A couple things you want to look for when buying snowboarding pants are the gaskets that cover your boots and pockets. It’s so hard to find pants with plenty of pockets.
Top Choices for Women’s Snowboarding Pants
There are a few other items to complete your snowboarding outfit. One major item is socks. Socks are so important for keeping your feet and toes warm all day. I’m partial to Darn Tough or Farm to Feet brands.
Gloves or mittens are also incredibly important. Many snowboarders choose to go with gloves because they think it will be easier to adjust their bindings.
I’ve found I love wearing a lightweight glove under mittens to keep my hand toasty warm but keep my fingers from getting sweaty.
Related: A Budget Guide to Snowshoe, WV
You’ll need something to keep your neck warm and during COVID this can double as your mask. There are thick neck gaiters made of fleece that are for warmth or you can wear a thin buff used to keep the wind from your face.
Another option is the balaclava that comes with a full hood and covers all but your eyes. These can be thin or made of warm, thick material as well.
We’ll talk about helmets later, but you’ll want to keep your head warm. This means if you don’t have a helmet (though I highly recommend it) you’ll want a toboggan for sure. You may also want to keep one with you for when you’re off the slopes.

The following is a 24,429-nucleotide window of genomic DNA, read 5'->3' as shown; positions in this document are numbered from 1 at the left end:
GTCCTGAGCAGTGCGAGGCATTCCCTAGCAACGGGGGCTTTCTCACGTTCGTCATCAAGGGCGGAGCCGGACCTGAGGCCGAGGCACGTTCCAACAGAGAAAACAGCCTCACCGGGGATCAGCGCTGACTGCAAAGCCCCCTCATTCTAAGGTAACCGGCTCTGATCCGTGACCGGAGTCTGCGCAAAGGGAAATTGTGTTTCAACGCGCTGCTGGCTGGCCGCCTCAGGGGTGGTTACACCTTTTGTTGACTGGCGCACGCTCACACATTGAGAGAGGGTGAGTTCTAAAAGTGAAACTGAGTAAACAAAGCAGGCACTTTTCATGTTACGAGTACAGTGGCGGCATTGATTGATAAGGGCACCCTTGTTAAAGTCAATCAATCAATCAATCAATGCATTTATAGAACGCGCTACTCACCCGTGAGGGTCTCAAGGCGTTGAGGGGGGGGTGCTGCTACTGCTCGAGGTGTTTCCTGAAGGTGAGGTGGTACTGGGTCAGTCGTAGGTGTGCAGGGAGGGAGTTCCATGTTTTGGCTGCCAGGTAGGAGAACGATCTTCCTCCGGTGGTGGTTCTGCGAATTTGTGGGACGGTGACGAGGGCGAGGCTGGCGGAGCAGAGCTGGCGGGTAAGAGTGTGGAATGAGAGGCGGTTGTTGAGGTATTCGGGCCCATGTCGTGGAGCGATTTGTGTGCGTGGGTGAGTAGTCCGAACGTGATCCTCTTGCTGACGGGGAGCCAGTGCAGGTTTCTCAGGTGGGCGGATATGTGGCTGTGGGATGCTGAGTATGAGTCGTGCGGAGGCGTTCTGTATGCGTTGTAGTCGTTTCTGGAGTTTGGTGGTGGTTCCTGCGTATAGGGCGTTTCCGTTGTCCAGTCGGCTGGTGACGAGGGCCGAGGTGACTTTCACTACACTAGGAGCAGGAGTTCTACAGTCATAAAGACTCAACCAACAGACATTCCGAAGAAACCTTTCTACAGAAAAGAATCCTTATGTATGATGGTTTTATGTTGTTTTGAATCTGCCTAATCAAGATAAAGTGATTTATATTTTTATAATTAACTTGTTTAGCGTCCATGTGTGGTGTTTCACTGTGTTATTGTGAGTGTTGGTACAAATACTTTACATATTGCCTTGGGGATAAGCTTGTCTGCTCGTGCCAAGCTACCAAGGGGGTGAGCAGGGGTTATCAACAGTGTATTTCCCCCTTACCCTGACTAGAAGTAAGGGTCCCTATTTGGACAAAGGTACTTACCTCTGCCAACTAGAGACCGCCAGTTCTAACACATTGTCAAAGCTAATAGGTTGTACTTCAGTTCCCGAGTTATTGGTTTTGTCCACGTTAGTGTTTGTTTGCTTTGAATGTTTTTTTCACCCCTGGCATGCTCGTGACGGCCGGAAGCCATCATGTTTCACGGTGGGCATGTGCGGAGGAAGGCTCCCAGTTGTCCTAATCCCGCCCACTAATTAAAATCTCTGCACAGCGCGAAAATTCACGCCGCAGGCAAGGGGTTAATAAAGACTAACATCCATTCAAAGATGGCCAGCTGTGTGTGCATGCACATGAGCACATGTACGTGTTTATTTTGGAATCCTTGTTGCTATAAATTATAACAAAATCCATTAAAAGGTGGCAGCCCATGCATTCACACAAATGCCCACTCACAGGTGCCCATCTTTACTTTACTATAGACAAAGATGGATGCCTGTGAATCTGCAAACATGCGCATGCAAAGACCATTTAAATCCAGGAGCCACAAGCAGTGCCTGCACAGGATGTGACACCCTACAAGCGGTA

You know there is more to snowboarding than the clothing alone. Here is a complete snowboarding gear list so you don’t miss anything if you’re snowboarding for the first time! Please know that all of this can and should be rented when you are starting out.
Once you’ve gone a couple times and if you know that you’ll be making a few snowboarding trips each winter, only then would I recommend buying your equipment.
As a beginner, you’ll want to try out a few different snowboards before you buy. This will be to test out the length and brand of board. When you first go to rent the employees should be able to help you with picking out the correct length for you.
The general rule of thumb for the length of snowboard is that it will hit between your chin and nose when you stand it on its end. A shorter board should be easier to turn and may be what you want to start out with as many people feel they are easier to control.